All of this—the corruption, the salary structure, the lack of independent staff—goes to explain the outcome, which is a City Hall that shuts out the city's middle classes. You wind up with two players in control—the business interests with money to give and the hungry people on the council who are willing to take.

It's how the American Airlines Center got built, how the Trinity River project got passed, how the downtown convention hotel got done, how the strong mayor reform was defeated. It's why we can't have community gardens or neighborhood farmers markets.

Everything is controlled by a partnership of the very rich with the very poor. The rich get jewels—monumental theaters and opera centers downtown, fake suspension bridges over the river, things to make us look good in The New York Times. The poor get crumbs, but they go for crumbs. Their price is their price. The people who get priced out of this system are the ones in the middle, the ones who want all those boring things like better public schools, pothole repairs and clean city parks.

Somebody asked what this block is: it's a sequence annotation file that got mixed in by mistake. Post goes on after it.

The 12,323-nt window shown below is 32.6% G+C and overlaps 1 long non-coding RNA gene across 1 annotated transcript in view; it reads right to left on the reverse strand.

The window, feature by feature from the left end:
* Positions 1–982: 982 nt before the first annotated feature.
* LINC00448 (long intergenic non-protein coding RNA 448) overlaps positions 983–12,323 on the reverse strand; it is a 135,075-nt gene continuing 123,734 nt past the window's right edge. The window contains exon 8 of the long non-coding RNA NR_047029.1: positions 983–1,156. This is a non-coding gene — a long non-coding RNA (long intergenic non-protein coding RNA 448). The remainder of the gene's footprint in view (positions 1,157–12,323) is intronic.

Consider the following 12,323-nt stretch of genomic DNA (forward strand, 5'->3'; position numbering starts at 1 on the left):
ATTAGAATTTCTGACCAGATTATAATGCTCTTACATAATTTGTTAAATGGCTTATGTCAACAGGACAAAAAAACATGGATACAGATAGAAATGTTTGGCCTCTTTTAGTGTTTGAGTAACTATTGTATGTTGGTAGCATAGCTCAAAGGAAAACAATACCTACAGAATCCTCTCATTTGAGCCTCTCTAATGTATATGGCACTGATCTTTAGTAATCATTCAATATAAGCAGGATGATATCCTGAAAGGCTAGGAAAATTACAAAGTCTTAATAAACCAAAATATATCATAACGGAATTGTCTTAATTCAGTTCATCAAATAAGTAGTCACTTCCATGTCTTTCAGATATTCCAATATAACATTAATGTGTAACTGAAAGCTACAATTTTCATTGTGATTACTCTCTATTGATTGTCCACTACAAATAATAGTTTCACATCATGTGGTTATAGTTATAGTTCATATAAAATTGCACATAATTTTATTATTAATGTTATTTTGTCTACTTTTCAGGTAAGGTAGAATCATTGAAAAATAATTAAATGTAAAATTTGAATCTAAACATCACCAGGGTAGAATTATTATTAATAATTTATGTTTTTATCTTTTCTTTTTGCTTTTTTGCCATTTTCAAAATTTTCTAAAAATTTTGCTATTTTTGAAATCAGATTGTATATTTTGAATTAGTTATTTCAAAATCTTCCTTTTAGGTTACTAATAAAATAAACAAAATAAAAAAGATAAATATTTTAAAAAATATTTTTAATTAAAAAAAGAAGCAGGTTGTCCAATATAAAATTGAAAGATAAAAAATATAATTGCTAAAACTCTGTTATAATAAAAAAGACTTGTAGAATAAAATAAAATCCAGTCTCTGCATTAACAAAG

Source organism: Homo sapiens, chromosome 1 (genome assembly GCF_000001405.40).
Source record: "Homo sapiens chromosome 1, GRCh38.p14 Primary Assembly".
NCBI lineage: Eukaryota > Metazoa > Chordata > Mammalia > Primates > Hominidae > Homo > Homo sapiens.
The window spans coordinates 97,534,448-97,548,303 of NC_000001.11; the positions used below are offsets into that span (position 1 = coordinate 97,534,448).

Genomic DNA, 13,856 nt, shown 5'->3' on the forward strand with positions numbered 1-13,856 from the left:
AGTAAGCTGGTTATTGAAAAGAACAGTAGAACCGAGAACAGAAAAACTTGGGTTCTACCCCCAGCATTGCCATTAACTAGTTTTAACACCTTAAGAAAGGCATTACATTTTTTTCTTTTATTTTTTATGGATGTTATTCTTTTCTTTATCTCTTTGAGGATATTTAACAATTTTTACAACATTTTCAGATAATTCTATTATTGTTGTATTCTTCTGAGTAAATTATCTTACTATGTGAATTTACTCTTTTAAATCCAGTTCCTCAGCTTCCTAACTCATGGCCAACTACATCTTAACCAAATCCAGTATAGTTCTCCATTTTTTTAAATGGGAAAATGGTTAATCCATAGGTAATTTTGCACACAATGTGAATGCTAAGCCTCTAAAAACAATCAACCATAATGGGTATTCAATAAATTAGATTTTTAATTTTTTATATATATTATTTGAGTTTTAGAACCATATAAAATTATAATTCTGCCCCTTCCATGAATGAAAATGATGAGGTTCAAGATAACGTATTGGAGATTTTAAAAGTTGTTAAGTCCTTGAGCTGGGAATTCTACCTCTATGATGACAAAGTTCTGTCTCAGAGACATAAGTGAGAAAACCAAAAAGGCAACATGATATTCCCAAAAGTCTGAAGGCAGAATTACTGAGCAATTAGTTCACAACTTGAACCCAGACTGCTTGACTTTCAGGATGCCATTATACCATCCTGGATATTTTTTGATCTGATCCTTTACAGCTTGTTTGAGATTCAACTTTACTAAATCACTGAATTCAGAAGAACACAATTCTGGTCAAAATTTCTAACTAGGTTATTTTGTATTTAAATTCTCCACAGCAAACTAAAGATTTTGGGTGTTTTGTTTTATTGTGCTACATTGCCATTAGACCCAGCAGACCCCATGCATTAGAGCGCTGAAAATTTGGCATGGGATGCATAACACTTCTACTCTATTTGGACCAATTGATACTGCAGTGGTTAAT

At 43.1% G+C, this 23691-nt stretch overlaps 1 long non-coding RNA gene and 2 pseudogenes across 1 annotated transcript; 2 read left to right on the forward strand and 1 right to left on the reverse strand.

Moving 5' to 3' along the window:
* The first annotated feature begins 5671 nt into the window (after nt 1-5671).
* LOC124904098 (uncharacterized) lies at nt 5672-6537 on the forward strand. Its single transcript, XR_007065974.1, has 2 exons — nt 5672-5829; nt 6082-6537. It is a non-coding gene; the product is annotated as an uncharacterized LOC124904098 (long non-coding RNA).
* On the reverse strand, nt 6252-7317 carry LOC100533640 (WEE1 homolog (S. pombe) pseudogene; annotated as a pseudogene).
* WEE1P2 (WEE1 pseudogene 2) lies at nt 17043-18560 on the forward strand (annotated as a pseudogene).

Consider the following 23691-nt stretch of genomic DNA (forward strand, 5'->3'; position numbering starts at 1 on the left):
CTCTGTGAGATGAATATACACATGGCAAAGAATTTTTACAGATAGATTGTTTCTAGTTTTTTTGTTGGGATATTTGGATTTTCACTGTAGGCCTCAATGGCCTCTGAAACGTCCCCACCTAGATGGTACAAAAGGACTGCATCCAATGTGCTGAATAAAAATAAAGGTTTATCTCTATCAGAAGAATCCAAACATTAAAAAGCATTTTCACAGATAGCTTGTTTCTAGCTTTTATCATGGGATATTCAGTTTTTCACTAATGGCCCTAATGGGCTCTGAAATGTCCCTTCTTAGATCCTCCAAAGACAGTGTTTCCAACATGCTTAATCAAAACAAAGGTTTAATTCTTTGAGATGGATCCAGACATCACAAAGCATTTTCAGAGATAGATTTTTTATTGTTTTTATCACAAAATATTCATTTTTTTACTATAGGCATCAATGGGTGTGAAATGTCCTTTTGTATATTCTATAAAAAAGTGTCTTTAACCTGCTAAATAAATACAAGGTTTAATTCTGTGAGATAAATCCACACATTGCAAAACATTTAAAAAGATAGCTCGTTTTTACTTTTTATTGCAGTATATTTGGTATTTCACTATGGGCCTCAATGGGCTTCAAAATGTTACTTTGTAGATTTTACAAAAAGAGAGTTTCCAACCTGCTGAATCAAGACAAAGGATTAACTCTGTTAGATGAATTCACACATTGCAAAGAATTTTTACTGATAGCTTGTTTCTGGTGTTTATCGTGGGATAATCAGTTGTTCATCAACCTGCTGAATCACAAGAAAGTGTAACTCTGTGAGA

And, yes, on some of these issues we have had referendums—votes of the people. So what? It turns out referendums are controlled by money and advertising. If you want to see the world as run by referendums, look to California. There is a reason our founding fathers devised a system of checks and balances instead of just checks.

But here the checks always go against the middle class, and since I am from that tribe, barely, I tend to get all bitter and mean about it. I have described the city's downtown business leadership as the "World's Biggest Ball of String Gang," intent on building something fancy and big out on the highway in order to cause strangers passing by to have respect for us. And I have described the South Dallas leaders who do deals with them as crooks and Quislings.

Harsh. Too harsh. I almost promise to do better.

But look. The system we have now works for certain people and not for other people. The strong mayor reforms championed unsuccessfully four years ago by former Mayor Laura Miller offered the first bite of a better apple—a way to get City Hall's nose turned around for a change.


Look at the people who fought against it most vigorously— Don Hill, who ranted and raved behind closed doors against Miller's proposed ethics reforms, and the Dallas Citizens Council, the private business group that wrote six-figure checks to support the counter-proposal.

Don Hill and the Citizens Council, sittin' in a tree, K-I-SS-I-N-G. I said people I talk to feel sorry for him. I do not. That's why.